Unlike the radio systems that simulates a wired connection, hybrid relay systems uses IR-light to control remote units. However, to get around the range and reliability limitations of light, the system somehow intercepts the signal emitted by the master unit, converts it into radio signals, relay it, and converts it back from radio into light at the receiver end. This reconstructed IR-light signal is then fed to the remote flash's IR-port using fibre optics.

Because the system only relays the manufacturer's own light-based wireless protocol, it is compatible with it. This means that the photographer can freely mix remote units controlled directly by light, and by light relayed by radio.

Click for more detailed description:

Proprietary systems

The third and last type of system is prorietary. Unlike the two other type of dedicated TTL radio triggers, this type of system does not let you use the camera manufacturer's own flash units as remotes. Instead, you must use proprietary flash units with integrated radio receivers that is part of the radio control system.

Two manufacturers, Quantum and YongNuo offer this type of dedicated TTL flash control system.

Click for more detailed description:

5. Canon dedicated TTL radio triggers

In addition to its light-based flash control system, Canon also offer a full-featured radio based system for controlling remote flashes. The system operates in the 2.4 GHz band, and offers full E-TTL II support, better integreation, more features, and more groups than any of the third party radio control systems.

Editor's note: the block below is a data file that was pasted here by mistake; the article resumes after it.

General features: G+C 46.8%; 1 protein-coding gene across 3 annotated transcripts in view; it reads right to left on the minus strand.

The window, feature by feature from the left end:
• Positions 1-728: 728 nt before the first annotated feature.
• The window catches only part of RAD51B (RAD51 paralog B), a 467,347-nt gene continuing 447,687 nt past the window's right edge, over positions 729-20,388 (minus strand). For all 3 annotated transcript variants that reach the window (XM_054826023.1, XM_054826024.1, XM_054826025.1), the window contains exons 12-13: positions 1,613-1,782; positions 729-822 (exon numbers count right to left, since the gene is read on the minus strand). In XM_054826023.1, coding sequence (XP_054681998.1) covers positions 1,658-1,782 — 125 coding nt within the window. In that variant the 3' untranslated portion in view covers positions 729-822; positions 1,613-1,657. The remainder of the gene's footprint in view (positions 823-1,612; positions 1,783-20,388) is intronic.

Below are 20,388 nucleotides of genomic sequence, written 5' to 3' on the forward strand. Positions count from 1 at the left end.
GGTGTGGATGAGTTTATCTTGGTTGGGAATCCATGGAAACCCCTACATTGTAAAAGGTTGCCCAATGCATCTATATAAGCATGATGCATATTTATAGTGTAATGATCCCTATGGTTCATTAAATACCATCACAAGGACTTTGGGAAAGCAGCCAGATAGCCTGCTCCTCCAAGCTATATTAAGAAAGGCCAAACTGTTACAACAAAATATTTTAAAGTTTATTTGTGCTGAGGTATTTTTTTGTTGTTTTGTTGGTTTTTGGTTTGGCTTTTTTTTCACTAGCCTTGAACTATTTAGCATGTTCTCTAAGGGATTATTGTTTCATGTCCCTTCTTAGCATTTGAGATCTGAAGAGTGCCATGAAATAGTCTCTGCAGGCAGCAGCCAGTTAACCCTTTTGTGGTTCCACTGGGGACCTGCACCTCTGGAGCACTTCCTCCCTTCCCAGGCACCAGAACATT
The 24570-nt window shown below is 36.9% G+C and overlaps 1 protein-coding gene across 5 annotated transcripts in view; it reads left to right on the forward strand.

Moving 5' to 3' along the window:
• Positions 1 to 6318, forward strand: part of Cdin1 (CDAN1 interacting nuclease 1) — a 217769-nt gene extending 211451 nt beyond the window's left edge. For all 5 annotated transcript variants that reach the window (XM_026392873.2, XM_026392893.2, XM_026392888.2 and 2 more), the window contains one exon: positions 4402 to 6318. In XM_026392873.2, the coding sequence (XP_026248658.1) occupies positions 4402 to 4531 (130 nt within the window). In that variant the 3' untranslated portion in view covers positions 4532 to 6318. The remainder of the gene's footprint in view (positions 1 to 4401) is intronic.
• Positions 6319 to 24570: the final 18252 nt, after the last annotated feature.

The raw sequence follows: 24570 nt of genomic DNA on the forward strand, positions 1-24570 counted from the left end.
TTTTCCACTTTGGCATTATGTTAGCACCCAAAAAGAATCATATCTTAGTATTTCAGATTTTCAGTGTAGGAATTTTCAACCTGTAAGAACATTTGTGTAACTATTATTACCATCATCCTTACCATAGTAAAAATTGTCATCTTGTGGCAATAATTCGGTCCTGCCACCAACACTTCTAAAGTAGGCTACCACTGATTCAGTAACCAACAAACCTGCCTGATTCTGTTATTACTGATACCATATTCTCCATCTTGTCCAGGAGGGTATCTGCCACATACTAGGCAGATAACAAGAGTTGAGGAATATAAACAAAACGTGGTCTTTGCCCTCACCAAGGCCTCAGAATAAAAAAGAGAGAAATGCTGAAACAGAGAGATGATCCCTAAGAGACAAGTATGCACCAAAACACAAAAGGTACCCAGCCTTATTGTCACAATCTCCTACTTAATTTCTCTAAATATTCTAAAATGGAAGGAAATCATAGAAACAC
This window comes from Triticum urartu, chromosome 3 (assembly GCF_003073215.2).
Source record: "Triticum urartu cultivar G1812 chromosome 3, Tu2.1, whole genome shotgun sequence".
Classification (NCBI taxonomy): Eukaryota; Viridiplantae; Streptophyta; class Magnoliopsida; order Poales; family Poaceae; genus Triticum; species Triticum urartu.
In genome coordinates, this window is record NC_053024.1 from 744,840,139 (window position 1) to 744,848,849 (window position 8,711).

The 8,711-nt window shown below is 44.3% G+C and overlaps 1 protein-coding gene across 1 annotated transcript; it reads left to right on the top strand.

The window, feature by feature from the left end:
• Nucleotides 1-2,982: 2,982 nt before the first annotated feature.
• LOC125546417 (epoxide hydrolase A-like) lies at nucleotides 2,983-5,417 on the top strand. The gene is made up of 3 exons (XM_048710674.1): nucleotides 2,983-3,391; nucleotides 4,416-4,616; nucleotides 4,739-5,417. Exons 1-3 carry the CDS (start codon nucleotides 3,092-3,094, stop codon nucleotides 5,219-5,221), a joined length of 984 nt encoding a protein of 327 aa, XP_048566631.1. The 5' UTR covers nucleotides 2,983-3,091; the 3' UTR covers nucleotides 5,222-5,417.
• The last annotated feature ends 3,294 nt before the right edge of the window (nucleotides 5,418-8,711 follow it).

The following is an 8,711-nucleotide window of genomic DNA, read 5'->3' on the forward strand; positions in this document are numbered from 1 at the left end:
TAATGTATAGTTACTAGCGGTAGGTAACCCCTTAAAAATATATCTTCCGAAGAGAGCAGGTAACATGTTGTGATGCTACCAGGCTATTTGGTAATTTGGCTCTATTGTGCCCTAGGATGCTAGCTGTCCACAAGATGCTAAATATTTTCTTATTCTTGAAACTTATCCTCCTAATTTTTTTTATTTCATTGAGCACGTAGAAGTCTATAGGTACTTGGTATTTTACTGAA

The main component of this system is the Speedlite 600EX-RT flash, which can be used both as a master on top of the camera, and as a remote (slave) Speedlite. There is also the Speedlite Transmitter ST-E3-RT. This can only be used as master on top of the camera. No Canon DSLR have (yet) a built-in radio master unit.

Both the 600EX-RT and the ST-E3-RT can be used to control up to 15 compatible Speedlites in up to five groups by radio.

For more information about Canon's flash system, see our introduction to the Canon flash system.

7. Final remarks

If you know about other radio triggers that deserves mentioning on this page, please use the comment field below to add your experiences.

Radio trigger suppliers:
Alien Bees
Bowens Pulsar
Elinchrom EL-Skyport
Gadget Infinity
Hensel Studiotechnik
MicroSync
Pixel Enterprise Ltd.
PocketWizard
RadioPopper
Quantum
Secu-Line
YongNuo
Zap-Shot